A North Carolina family is demanding answers after their loved one's body was found facedown on the lawn of an empty home where a groundskeeper saw it, mistook it for a prop dummy and mowed the grass around it.
The body of Robert Paul Owens, 34, was found Oct. 10 at an abandoned log cabin used by several law enforcement agencies for training on Shue Road in the small town of China Grove, about 35 miles northeast of Charlotte, China Grove police said.
The day before, on Oct. 9, a groundskeeper saw the body as he was mowing the property but believed it was "a fake dummy used for training" and as a result didn’t report it, police said.
A construction worker on the property reported the body to police the next day.
Haley Shue, Owens' sister, told NBC News her family is heartbroken that her brother's body wasn't reported sooner. The body was exposed for so long that the family won't be able to have an open casket memorial for him, she said.
She remembered her brother as a kind person who adored his nieces and nephews.
The family suspects foul play, she said.
Shue said her family last saw Owens on Oct. 8. That day he spent time with a friend, went to a gas station and got a ride from a friend back to his grandmother's house, where he lived. Later, he was picked up by someone to visit another friend but didn't return home.
The abandoned home where he was found is near his grandmother's home. It is a property he had never been to before, his sister said. She described it as being off the main road, down a long driveway with woods on either side and not visible to neighbors.
On Oct. 10, Shue got a call from her mother saying no one had heard from her brother in two days. Later that day, police notified the family that Owens' body was found, identified by his tattoos.
But, Shue said, police refused to tell the family where he was found, what state he was in or how he may have died, saying simply that he didn't have a gunshot wound.
“As of right now, no family member has laid eyes on him since this occurred,” Shue said.
She and her family took it upon themselves to find the house, where they found the construction worker who reported Owens' body to police.
He said he found Owens “facedown in his underwear and socks with one arm under him, one arm out," with "marks on his arms that he took as what looked to be defensive marks," Shue said.
“You can only think what’s running through our mind. He doesn’t have any of his clothes — where’s his clothes? Where’s his belongings? Where’s his wallet, his cellphone, shoes and all that?” she said.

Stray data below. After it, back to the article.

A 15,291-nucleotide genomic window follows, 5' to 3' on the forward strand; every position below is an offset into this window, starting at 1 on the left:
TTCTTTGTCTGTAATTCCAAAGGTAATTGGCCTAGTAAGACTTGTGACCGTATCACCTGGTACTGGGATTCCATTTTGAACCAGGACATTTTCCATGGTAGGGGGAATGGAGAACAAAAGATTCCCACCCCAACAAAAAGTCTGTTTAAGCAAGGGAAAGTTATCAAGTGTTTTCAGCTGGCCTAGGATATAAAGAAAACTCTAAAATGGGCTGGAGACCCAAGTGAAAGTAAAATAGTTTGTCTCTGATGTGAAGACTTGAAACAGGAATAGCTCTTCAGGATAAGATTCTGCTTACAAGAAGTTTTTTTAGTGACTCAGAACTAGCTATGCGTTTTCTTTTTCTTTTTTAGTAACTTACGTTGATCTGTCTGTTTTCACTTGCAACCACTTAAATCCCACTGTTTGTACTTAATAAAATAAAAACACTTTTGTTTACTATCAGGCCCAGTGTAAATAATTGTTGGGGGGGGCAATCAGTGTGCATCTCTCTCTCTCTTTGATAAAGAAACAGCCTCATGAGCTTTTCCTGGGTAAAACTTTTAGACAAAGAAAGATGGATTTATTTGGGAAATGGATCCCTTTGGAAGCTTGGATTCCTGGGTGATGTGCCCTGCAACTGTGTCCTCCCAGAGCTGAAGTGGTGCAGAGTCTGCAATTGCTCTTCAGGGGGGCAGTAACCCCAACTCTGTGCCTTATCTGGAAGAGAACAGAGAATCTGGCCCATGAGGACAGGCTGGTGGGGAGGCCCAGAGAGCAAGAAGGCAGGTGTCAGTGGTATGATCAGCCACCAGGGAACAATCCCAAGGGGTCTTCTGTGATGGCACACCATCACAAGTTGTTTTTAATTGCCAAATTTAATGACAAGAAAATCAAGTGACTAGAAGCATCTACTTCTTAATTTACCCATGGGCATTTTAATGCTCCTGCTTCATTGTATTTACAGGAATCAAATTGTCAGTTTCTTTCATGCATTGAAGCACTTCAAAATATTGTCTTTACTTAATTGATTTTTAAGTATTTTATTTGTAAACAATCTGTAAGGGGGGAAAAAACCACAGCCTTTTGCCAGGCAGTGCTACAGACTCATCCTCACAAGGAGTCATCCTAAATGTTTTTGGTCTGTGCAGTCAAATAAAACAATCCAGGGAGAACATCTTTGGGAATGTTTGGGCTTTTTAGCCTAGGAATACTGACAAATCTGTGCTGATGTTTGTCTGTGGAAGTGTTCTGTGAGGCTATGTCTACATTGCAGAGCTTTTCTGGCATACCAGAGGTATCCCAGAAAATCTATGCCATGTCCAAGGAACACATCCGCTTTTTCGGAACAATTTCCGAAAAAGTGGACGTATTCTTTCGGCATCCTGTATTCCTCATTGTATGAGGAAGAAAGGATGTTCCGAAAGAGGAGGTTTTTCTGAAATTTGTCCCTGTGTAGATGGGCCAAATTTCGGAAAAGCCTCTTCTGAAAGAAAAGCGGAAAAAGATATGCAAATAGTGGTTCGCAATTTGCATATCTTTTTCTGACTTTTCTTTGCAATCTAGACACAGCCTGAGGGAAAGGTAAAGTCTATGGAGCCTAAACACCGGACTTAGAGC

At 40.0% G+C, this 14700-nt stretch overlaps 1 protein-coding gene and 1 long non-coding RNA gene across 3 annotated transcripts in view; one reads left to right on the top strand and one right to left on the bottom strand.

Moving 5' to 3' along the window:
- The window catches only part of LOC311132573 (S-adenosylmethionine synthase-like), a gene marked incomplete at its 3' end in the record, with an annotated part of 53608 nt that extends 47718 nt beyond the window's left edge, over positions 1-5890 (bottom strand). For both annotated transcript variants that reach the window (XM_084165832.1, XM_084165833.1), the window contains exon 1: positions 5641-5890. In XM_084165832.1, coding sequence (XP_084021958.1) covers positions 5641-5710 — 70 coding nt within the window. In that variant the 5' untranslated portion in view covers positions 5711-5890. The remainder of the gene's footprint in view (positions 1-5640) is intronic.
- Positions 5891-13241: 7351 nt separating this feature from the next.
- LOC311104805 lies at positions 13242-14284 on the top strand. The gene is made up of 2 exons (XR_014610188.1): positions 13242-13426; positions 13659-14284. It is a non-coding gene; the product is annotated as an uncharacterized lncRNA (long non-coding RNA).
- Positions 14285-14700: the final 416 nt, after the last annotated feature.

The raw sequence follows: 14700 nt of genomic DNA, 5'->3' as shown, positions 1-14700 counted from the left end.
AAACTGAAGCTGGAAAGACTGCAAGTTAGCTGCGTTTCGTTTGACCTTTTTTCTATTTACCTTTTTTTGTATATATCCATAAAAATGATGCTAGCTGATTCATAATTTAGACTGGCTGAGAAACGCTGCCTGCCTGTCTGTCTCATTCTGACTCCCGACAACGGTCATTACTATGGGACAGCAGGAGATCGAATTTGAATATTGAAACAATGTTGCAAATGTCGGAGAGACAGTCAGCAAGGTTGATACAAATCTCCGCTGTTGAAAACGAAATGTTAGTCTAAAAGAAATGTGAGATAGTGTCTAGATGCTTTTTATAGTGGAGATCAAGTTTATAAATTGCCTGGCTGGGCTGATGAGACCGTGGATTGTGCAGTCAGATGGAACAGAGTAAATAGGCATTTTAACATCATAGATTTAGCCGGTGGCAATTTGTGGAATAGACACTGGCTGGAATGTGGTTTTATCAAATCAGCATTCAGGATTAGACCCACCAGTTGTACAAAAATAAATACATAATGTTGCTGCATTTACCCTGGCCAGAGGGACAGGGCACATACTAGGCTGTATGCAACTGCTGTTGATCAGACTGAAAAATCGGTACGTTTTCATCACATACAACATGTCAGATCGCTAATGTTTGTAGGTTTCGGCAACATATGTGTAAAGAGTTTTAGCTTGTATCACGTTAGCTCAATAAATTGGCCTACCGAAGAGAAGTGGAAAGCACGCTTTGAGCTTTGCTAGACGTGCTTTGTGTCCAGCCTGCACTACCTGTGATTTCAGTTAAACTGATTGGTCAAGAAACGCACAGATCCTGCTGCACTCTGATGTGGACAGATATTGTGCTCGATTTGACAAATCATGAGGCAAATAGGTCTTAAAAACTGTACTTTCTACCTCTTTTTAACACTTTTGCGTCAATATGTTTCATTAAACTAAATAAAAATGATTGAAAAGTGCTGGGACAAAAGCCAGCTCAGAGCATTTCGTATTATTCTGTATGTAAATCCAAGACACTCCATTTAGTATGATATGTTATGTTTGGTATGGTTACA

The construction worker told Shue and her family that the groundskeeper saw Owens' body the day before.
“His words were that [the groundskeeper] assumed that [my brother] was Halloween decor or a mannequin, and I guess he took it upon himself to assume that and not verify and mowed the entire property,” Shue said.
“It just blows our mind how someone cannot stop and verify this is a strange Halloween decoration or a strange mannequin or dummy — why would officers leave this behind?” she added.
The family was further frustrated to find that there was no crime scene tape or sign of preserving the scene.
"We just feel they should have protected the scene for a little while,” Shue said.
Preliminary findings from an autopsy conducted Friday ruled out any signs of assault or trauma to the body, police said, noting that a toxicology report is pending to determine cause of death.
“There’s definitely some sort of foul play. We have been briefly told [by police] about some glass around his body. We don’t know if that glass is from a car or something else," Shue said. "There’s no broken glass on the house.”
The family asked the public to call in with tips if they saw or heard of anything suspicious in China Grove on Oct. 8 that could help solve what happened to Owens.
“Someone is involved in this, and someone knows of this property and knows that the house is there to have brought him there,” Shue said.
The family has created an online fundraiser to cover Owens' funeral costs.
“That’s something we have to live with, knowing no family ever identified him. No family got to say any final goodbyes to him. We just want to bring awareness to it," Shue said. "We miss him dearly."